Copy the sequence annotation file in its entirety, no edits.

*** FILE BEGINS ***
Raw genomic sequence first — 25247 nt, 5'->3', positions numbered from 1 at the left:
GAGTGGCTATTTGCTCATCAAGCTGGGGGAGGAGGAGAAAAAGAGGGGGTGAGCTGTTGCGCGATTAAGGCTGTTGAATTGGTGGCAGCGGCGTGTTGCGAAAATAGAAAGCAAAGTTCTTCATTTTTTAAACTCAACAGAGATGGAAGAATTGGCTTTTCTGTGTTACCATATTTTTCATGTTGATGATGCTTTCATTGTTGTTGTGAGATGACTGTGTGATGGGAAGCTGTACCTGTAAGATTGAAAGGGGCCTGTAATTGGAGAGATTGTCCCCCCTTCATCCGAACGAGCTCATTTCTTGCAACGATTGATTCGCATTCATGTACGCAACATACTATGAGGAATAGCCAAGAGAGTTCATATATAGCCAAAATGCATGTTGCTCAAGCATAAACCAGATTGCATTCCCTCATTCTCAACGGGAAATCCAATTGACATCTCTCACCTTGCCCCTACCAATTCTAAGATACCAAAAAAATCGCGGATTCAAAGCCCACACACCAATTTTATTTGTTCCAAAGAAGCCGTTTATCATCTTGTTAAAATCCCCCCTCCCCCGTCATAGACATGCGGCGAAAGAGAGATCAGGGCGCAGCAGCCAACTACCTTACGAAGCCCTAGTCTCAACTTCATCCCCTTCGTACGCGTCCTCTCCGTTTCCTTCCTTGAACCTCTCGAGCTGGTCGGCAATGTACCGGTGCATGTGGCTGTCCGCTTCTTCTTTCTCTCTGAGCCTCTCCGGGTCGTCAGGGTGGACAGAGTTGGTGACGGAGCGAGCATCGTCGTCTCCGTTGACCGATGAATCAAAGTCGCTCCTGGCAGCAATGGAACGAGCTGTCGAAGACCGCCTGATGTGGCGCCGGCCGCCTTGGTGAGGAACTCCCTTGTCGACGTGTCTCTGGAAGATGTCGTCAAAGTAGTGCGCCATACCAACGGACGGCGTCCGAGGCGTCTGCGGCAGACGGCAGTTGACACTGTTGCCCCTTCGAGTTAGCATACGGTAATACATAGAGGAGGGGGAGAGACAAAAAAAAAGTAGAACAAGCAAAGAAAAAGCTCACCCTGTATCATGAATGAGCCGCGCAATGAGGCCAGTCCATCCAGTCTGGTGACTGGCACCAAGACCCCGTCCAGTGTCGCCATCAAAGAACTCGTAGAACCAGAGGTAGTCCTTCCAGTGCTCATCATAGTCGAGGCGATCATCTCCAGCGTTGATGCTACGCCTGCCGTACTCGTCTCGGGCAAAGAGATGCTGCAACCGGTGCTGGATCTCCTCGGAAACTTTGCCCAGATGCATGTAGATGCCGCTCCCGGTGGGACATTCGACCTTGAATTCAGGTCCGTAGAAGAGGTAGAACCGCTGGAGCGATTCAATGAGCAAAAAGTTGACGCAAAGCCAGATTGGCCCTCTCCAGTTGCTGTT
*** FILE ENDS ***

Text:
Raw genomic sequence first — 25247 nt, 5'->3', positions numbered from 1 at the left:
GAGTGGCTATTTGCTCATCAAGCTGGGGGAGGAGGAGAAAAAGAGGGGGTGAGCTGTTGCGCGATTAAGGCTGTTGAATTGGTGGCAGCGGCGTGTTGCGAAAATAGAAAGCAAAGTTCTTCATTTTTTAAACTCAACAGAGATGGAAGAATTGGCTTTTCTGTGTTACCATATTTTTCATGTTGATGATGCTTTCATTGTTGTTGTGAGATGACTGTGTGATGGGAAGCTGTACCTGTAAGATTGAAAGGGGCCTGTAATTGGAGAGATTGTCCCCCCTTCATCCGAACGAGCTCATTTCTTGCAACGATTGATTCGCATTCATGTACGCAACATACTATGAGGAATAGCCAAGAGAGTTCATATATAGCCAAAATGCATGTTGCTCAAGCATAAACCAGATTGCATTCCCTCATTCTCAACGGGAAATCCAATTGACATCTCTCACCTTGCCCCTACCAATTCTAAGATACCAAAAAAATCGCGGATTCAAAGCCCACACACCAATTTTATTTGTTCCAAAGAAGCCGTTTATCATCTTGTTAAAATCCCCCCTCCCCCGTCATAGACATGCGGCGAAAGAGAGATCAGGGCGCAGCAGCCAACTACCTTACGAAGCCCTAGTCTCAACTTCATCCCCTTCGTACGCGTCCTCTCCGTTTCCTTCCTTGAACCTCTCGAGCTGGTCGGCAATGTACCGGTGCATGTGGCTGTCCGCTTCTTCTTTCTCTCTGAGCCTCTCCGGGTCGTCAGGGTGGACAGAGTTGGTGACGGAGCGAGCATCGTCGTCTCCGTTGACCGATGAATCAAAGTCGCTCCTGGCAGCAATGGAACGAGCTGTCGAAGACCGCCTGATGTGGCGCCGGCCGCCTTGGTGAGGAACTCCCTTGTCGACGTGTCTCTGGAAGATGTCGTCAAAGTAGTGCGCCATACCAACGGACGGCGTCCGAGGCGTCTGCGGCAGACGGCAGTTGACACTGTTGCCCCTTCGAGTTAGCATACGGTAATACATAGAGGAGGGGGAGAGACAAAAAAAAAGTAGAACAAGCAAAGAAAAAGCTCACCCTGTATCATGAATGAGCCGCGCAATGAGGCCAGTCCATCCAGTCTGGTGACTGGCACCAAGACCCCGTCCAGTGTCGCCATCAAAGAACTCGTAGAACCAGAGGTAGTCCTTCCAGTGCTCATCATAGTCGAGGCGATCATCTCCAGCGTTGATGCTACGCCTGCCGTACTCGTCTCGGGCAAAGAGATGCTGCAACCGGTGCTGGATCTCCTCGGAAACTTTGCCCAGATGCATGTAGATGCCGCTCCCGGTGGGACATTCGACCTTGAATTCAGGTCCGTAGAAGAGGTAGAACCGCTGGAGCGATTCAATGAGCAAAAAGTTGACGCAAAGCCAGATTGGCCCTCTCCAGTTGCTGTT